Hours changes have mattered very little in white-collar sectors such as Professional and Business Services, Financial Activities, and Information. These sectors have many workers who are salaried and can perform normal work activities from home, leading to less disruption in schedules during the pandemic. For professional and business services, average hours have even increased from 2019.
Hours, Average Weekly Wages, and Indemnity
Changes in hours worked due to the pandemic may have had an impact on indemnity payments for injured workers. The determination of a worker’s average weekly wage for purposes of calculating their workers compensation benefits is driven by state statute and case law. For example, a state may calculate average weekly wages by taking a worker’s average earnings for a reference period, such as the 13 or 52 weeks immediately preceding the injury. The shorter the reference period, the more effect a change in hours worked during the pandemic may have, but the longer the reference period, the more claims that could include pandemic-affected hours in the calculation. Some states have provisions that may instead allow indemnity benefits to be based on the full-time weekly wage at the time of injury, particularly if other provided methods cannot be reasonably and fairly applied. Hence, the impact on workers compensation wage replacement benefits—from provisional changes in hours worked due to the pandemic—would be expected to vary across states.
Average Weekly Wage Changes and Worker Mix
What happens if we account for the changes in worker mix? The Bureau of Labor Statistics’ Employment Cost Index (ECI) is designed to measure the hourly price of labor (wage and benefit changes) independent of shifts in employment across industries and occupations. Unlike the national weekly earnings and hours measures we cited above, mix is held constant within and between sectors when calculating the ECI.
And indeed, the ECI shows none of the extreme fluctuations seen in the raw national data. Unfortunately, third quarter ECI data is not available. But second quarter data, in which any pandemic effects should be clearest, show none of the unusual patterns documented in the overall earnings data. This is reported in Table 3.
Year-over-year wages and salaries increased 2.9% in the ECI, almost exactly the same as the 3.0% increase during the prior year. Wage increases in every sector were within one percentage point of the overall change, with the sole exception of Transportation and Warehousing (4.4%). The disruption of the pandemic, strikingly obvious in the unadjusted numbers, is practically invisible in the ECI.
This finding suggests that virtually all the changes in hourly wage growth previously discussed, both within and across sectors, is due to the changing mix of employment, rather than wage changes within a job. Employment has declined, especially in Leisure and Hospitality, Retail Trade, Professional and Business Services, and Education and Health Services—what we refer to in our QEB companion report as the Big Four service sectors—but when employment is not interrupted, individual workers’ wage paths have not changed much.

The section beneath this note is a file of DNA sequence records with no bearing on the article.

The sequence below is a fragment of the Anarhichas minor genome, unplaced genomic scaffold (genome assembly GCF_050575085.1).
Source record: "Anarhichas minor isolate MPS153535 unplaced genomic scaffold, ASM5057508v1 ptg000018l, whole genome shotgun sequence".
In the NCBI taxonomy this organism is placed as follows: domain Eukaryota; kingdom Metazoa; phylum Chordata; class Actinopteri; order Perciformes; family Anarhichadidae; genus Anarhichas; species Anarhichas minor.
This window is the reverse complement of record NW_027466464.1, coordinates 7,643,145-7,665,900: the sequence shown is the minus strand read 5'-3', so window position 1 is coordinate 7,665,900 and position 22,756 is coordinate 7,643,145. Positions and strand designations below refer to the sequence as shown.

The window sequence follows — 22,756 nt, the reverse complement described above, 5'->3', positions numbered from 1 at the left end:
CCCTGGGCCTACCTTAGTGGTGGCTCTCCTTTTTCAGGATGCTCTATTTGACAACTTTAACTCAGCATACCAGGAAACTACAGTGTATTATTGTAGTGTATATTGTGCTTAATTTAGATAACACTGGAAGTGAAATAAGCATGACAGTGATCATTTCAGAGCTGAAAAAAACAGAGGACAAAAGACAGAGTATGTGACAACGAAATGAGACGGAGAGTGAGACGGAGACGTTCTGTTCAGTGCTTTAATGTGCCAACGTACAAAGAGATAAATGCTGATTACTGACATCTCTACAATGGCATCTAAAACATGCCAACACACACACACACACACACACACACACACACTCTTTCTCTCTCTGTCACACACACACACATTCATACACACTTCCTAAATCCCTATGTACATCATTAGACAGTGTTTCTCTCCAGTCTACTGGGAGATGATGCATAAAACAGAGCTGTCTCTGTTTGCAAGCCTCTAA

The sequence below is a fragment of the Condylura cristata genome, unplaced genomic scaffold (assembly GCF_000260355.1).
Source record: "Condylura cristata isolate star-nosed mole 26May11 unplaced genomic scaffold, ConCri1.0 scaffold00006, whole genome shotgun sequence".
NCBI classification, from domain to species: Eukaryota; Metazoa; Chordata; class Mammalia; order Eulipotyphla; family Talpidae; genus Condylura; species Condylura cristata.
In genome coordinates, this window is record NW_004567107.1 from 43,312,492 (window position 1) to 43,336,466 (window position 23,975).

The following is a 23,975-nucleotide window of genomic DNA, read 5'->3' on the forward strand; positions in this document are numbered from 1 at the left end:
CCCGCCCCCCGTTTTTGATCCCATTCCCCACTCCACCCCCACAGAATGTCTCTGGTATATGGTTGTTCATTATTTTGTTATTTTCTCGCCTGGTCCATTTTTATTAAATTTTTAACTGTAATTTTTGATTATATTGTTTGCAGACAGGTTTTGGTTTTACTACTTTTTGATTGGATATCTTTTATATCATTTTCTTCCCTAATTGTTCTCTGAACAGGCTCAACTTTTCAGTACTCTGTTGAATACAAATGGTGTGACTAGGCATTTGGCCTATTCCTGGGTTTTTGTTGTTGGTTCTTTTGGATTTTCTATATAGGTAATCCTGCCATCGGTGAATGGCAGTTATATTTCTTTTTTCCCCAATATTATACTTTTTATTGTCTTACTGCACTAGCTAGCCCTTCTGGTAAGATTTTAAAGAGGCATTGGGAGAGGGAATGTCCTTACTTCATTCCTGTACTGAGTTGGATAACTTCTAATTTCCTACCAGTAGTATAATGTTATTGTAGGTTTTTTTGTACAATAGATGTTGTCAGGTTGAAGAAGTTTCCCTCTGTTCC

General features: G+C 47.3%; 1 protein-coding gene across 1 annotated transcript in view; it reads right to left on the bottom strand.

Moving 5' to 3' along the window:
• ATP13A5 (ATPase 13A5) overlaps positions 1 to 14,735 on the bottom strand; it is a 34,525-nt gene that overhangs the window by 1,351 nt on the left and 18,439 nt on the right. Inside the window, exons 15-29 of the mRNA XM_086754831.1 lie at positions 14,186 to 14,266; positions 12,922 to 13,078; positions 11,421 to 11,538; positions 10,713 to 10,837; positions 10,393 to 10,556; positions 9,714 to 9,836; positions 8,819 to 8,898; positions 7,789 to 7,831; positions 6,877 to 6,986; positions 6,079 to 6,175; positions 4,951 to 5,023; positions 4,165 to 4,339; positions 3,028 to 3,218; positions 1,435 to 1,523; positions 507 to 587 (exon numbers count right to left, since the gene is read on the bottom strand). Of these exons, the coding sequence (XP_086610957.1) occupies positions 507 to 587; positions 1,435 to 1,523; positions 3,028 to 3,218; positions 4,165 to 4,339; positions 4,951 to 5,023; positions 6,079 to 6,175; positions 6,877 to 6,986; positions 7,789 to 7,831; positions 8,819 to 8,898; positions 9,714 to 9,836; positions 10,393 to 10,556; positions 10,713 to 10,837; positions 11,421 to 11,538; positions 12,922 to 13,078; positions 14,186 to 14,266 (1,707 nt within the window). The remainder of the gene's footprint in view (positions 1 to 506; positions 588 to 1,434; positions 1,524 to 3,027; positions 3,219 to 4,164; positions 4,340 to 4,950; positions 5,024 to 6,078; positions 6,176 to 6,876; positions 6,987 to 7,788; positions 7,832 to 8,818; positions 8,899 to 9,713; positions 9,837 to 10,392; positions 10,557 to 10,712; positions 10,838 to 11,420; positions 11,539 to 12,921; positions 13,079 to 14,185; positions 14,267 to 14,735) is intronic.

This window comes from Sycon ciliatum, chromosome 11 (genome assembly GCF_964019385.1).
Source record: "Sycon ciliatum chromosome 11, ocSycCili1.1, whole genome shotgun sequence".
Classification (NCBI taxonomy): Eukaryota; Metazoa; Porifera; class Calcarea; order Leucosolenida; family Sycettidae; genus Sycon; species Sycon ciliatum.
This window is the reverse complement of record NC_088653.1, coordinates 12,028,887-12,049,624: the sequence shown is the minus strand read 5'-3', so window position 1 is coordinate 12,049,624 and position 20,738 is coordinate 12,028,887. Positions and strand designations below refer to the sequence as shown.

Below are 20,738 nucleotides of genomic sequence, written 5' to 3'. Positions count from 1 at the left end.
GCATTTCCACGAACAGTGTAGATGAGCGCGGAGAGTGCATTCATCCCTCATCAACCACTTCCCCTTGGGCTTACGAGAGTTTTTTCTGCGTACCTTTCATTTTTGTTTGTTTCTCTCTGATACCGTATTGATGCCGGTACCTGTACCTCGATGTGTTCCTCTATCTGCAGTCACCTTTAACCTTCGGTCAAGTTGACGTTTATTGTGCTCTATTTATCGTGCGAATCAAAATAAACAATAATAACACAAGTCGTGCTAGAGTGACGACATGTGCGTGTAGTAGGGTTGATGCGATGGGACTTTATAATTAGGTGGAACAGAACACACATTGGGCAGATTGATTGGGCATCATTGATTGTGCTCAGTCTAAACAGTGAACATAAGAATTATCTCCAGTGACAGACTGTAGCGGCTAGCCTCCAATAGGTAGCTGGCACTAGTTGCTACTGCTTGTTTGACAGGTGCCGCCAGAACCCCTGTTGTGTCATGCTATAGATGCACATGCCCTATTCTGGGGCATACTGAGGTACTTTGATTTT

Wage Growth During the Recovery: Looking Ahead
Since employment losses have been so dramatic and variable by sector, we may not be surprised that unadjusted wage growth is significantly different from ECI. The ECI should be subject to smaller swings because of its focus on similar job mix over time, but the lack of any movement in the ECI from pre-pandemic wage growth still may be unexpected. Wage growth slowed during the Great Recession and pandemic-related job losses in early 2020 were larger and faster than those in 2008 and 2009. In that case, why wasn’t there at least some lower wage growth in the ECI from this time last year?
One major reason is the suddenness and magnitude of job losses caused by the pandemic and ensuing lockdowns. In a typical recession, wage growth gradually declines. Workers do not necessarily receive automatic pay cuts, but over time, they have less bargaining power to negotiate raises and fewer opportunities to move to higher-paying jobs. In early 2020, many establishments simply shut down right away, whether temporarily or permanently. Layoffs, furloughs, and cutbacks to hours have been a much more impactful part of the pandemic recession response than pay cuts for the continuously employed.
More people have been returning to work over the last few months and are expected to continue to do so throughout 2020 and into 2021. Wages have flattened or declined in most sectors in recent months, as some of the lower-wage jobs lost this spring have returned. A June research study showed pay cuts and wage freezes during the onset of the pandemic were most common among a relatively small group of high-wage workers.“The US Labor Market During the Beginning of the Pandemic Recession,” Cajner et. al., June 2020, https://bfi.uchicago.edu/wp-content/uploads/HurstBFI_WP_202058_Revision.pdf. Since these were applied mostly to a small subset of people, and wage adjustments were not implemented across all companies at one time, the effects were small in aggregate data. But as total employment and consumer demand have still not yet completely rebounded, it is likely we will see more evidence of slower wage growth across sectors through 2020 and into 2021, both in baseline and mix-adjusted data.
What has driven average wage increases during the recession? Our most notable finding is that the unusually large and disparate average weekly wage changes across sectors are a direct result of the massive changes in worker mix caused by employment losses.
Wage paths proceeded as usual for most high-wage workers, while a higher share of lower-paid workers lost their jobs entirely: the “K-shaped” recession. However, as some of the latter group has returned to work in the last few months, the composition of the workforce has inched toward normality and wage growth has stopped. But there is still a long way to go before the workforce resembles its pre-pandemic mix.
While wage growth has been high, there are sectors where wages have grown more slowly. In these sectors, hours changes are an important part of the explanation. Manufacturing average weekly hours declined by 5% at the onset of the recession and remain below pre-pandemic levels. Construction hours also fell. Cuts in hours affect payroll and may also impact average weekly wage calculations for injured workers, although this will depend on state statutes, case law, and in some cases, whether standard calculations can be applied to the recent extraordinary environment.
Although wage changes to date have been driven primarily by mix, we expect wage growth will slow through the rest of 2020 and into 2021. We will continue to monitor both overall wage growth and mix-adjusted indicators to assess impact on workers compensation payroll and premium.